As a result of the lowered enrollment projection, the exchange also expects revenue to be lower than previously forecast. With the previous enrollment trajectory, the exchange had expected to bring in $9.6 million in revenue over the coming year (through June 2016), but that’s been lowered to $8.7 million.
Despite the lowered enrollment projection, MNsure was still looking ahead to 2016, and in July 2015 the exchange awarded $4.2 million in navigator grants to fund outreach and enrollment efforts from July 1, 2015 through June 30, 2016.
Minnesota previously considered a switch to HealthCare.gov, but didn’t proceed
In March 2015, Gov. Mark Dayton – a MNsure supporter – asked the legislature to create a Task Force on Health Care Financing that would study MNsure along with possible future alternatives. Dayton noted in his letter that he supports making MNsure “directly accountable to the governor and subject to the same legislative oversight as other state agencies” and his budget includes half a million dollars devoted to the task force. The spending bill was approved by the legislature in May, and the 29-member task force was appointed in the summer.
One of the possibilities that the task force considered was the possibility of switching to Healthcare.gov, but it’s clear that there’s no cut-and-dried answer to the question of whether Minnesota is better served by having a state-run exchange, switching to a federally-run exchange, or teaming up with the federal government on either a supported state-based marketplace (Oregon, Nevada, New Mexico, Arkansas, and Kentucky have supported state-based marketplaces).
In a December 2015 meeting of the task force, the MN Department of Human Services presented a financial analysis of the alternatives available to MNsure. They determined that switching entirely to Healthcare.gov would cost the state an additional $5.1 million in one-time costs from June 2016 to June 2017. And switching to a supported state-based marketplace would cost an additional $6.6 million during that same time frame. If the state had opted to switch to Healthcare.gov, the soonest it could have happened was 2018, since HHS requires a year’s notice from states wishing to transition to Healthcare.gov, and Minnesota wouldn’t have been in a position to make a decision until sometime in 2016.
There were significant reservations about making that switch prior to the Supreme Court’s ruling on King v. Burwell. The Court ruled in June 2015 that subsidies are legal in every state, including those that use Healthcare.gov. Prior to the decision, a switch to Healthcare.gov could have jeopardized subsidies for tens of thousands of Minnesota residents. But once it was clear that Healthcare.gov’s subsidies are safe, some stakeholders began calling for Minnesota to scrap its state-run exchange and use Healthcare.gov instead. Because the MNsure task force was included in the 2016 budget, no hasty decisions were made.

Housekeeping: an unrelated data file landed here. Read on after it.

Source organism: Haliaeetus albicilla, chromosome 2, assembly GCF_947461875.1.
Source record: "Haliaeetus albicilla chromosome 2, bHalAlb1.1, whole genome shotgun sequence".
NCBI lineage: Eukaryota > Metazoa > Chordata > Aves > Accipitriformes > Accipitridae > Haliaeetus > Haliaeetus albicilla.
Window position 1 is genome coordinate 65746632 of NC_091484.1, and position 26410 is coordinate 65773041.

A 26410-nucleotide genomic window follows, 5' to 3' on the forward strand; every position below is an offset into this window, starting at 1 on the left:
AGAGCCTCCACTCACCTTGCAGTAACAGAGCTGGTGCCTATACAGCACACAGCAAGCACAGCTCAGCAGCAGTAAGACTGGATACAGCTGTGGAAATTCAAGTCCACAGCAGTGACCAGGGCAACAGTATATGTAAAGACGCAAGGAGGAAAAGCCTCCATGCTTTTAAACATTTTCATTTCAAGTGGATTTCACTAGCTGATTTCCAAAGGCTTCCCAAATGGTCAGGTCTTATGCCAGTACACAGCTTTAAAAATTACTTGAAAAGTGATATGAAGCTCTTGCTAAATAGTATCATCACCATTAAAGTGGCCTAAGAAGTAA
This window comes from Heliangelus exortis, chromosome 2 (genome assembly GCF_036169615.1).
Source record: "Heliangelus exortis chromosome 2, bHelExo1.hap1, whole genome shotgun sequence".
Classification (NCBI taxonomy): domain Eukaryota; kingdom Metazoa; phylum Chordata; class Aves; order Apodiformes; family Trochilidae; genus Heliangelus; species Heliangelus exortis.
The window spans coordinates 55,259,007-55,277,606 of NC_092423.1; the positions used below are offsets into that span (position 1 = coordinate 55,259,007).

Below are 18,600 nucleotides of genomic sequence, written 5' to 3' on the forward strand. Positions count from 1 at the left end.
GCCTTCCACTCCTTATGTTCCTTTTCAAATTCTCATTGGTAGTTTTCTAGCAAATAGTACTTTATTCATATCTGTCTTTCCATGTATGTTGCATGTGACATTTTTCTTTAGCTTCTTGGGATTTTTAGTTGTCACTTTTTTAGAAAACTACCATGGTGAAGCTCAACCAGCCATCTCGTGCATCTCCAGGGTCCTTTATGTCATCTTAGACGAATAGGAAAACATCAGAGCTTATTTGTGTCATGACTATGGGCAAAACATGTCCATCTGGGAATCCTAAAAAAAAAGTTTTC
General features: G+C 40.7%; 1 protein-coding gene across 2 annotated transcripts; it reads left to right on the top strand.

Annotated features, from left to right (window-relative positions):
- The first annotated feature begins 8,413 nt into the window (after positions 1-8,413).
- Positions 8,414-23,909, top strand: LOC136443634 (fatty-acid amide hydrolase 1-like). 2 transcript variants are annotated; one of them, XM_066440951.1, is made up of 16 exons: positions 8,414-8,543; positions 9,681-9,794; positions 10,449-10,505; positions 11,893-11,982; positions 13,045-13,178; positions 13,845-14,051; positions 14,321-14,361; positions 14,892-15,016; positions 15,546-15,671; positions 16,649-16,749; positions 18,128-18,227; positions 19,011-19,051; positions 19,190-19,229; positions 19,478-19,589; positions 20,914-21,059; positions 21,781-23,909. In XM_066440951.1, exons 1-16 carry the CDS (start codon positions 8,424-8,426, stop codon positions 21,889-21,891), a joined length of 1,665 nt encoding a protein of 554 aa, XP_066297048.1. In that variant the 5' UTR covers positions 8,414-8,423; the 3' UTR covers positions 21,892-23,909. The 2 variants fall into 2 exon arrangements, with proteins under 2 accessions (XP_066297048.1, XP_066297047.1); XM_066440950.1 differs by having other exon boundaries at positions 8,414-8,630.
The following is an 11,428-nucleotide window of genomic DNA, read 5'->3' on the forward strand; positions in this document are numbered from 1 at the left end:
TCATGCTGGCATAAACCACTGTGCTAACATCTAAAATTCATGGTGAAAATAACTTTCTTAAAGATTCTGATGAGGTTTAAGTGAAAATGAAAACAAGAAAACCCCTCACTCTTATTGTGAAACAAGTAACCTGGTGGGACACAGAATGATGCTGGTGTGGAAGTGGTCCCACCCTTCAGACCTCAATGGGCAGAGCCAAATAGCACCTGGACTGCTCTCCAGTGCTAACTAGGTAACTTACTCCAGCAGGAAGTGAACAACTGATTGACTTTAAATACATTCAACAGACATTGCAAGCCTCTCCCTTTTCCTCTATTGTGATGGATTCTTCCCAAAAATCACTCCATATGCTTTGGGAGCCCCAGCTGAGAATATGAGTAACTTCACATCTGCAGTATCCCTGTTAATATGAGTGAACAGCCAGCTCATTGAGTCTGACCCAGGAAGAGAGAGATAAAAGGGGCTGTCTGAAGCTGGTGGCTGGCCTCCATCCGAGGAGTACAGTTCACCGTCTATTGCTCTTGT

In January 2016, the task force submitted their recommendations to the legislature. They covered a broad range of issues, but did not recommend that MNsure transition to the federal enrollment platform. Lawmakers essentially left the exchange alone during the 2016 legislative session.
The magnitude of the 2016 rate increases that were announced in October resulted in MNsure opponents renewing their calls to switch to Healthcare.gov. But it’s important to keep in mind that the 41 percent weighted average rate hike in Minnesota is market-wide, and did not just apply to MNsure enrollees. In fact, the off-exchange carrier (PreferredOne) had among the highest rate hikes in the state for 2016, at 39 percent, and the exchange’s weighted average rate increase (38.5 percent) was lower than the weighted average rate increase for the whole individual market (41 percent).
IT problems for Medicaid and MinnesotaCare
Technological issues persisted well into 2015 for MNsure, despite numerous improvements. As of July 2015, there was a renewal backlog of 180,000 cases in the Medicaid and MinnesotaCare programs – significantly higher than the 55,000 case backlog that was estimated in May. The problem stemmed from tech issues at the federal data hub (since fixed) as well as MNsure, and the exchange was working to sort out eligibility issues for numerous enrollees who were in the publicly-funded health programs but might not have actually qualified for that coverage. Part of the problem is that the MNsure technology dramatically increased the time required to make changes to enrollees’ accounts, and workers have not been able to keep up.